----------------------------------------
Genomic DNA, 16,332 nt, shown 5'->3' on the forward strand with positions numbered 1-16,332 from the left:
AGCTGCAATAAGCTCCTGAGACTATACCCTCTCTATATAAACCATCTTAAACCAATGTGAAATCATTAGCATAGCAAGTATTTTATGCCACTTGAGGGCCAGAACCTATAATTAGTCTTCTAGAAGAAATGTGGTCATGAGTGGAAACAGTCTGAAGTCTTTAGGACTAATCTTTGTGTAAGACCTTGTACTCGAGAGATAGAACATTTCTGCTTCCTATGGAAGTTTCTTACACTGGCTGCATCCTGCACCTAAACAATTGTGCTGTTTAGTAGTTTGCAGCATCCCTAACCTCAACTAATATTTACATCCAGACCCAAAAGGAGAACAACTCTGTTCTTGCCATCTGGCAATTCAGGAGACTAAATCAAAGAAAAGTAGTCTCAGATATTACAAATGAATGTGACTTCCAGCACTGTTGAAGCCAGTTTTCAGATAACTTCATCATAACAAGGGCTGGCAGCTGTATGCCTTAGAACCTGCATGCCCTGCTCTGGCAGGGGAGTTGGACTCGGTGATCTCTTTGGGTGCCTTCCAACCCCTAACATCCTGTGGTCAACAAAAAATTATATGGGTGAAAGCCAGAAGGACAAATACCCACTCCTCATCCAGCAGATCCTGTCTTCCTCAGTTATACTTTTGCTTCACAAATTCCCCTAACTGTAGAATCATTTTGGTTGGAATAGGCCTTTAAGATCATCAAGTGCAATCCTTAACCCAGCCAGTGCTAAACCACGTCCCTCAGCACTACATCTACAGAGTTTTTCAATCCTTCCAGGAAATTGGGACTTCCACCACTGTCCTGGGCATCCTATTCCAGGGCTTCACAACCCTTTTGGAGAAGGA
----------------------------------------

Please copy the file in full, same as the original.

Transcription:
Genomic DNA, 16,332 nt, shown 5'->3' on the forward strand with positions numbered 1-16,332 from the left:
AGCTGCAATAAGCTCCTGAGACTATACCCTCTCTATATAAACCATCTTAAACCAATGTGAAATCATTAGCATAGCAAGTATTTTATGCCACTTGAGGGCCAGAACCTATAATTAGTCTTCTAGAAGAAATGTGGTCATGAGTGGAAACAGTCTGAAGTCTTTAGGACTAATCTTTGTGTAAGACCTTGTACTCGAGAGATAGAACATTTCTGCTTCCTATGGAAGTTTCTTACACTGGCTGCATCCTGCACCTAAACAATTGTGCTGTTTAGTAGTTTGCAGCATCCCTAACCTCAACTAATATTTACATCCAGACCCAAAAGGAGAACAACTCTGTTCTTGCCATCTGGCAATTCAGGAGACTAAATCAAAGAAAAGTAGTCTCAGATATTACAAATGAATGTGACTTCCAGCACTGTTGAAGCCAGTTTTCAGATAACTTCATCATAACAAGGGCTGGCAGCTGTATGCCTTAGAACCTGCATGCCCTGCTCTGGCAGGGGAGTTGGACTCGGTGATCTCTTTGGGTGCCTTCCAACCCCTAACATCCTGTGGTCAACAAAAAATTATATGGGTGAAAGCCAGAAGGACAAATACCCACTCCTCATCCAGCAGATCCTGTCTTCCTCAGTTATACTTTTGCTTCACAAATTCCCCTAACTGTAGAATCATTTTGGTTGGAATAGGCCTTTAAGATCATCAAGTGCAATCCTTAACCCAGCCAGTGCTAAACCACGTCCCTCAGCACTACATCTACAGAGTTTTTCAATCCTTCCAGGAAATTGGGACTTCCACCACTGTCCTGGGCATCCTATTCCAGGGCTTCACAACCCTTTTGGAGAAGGA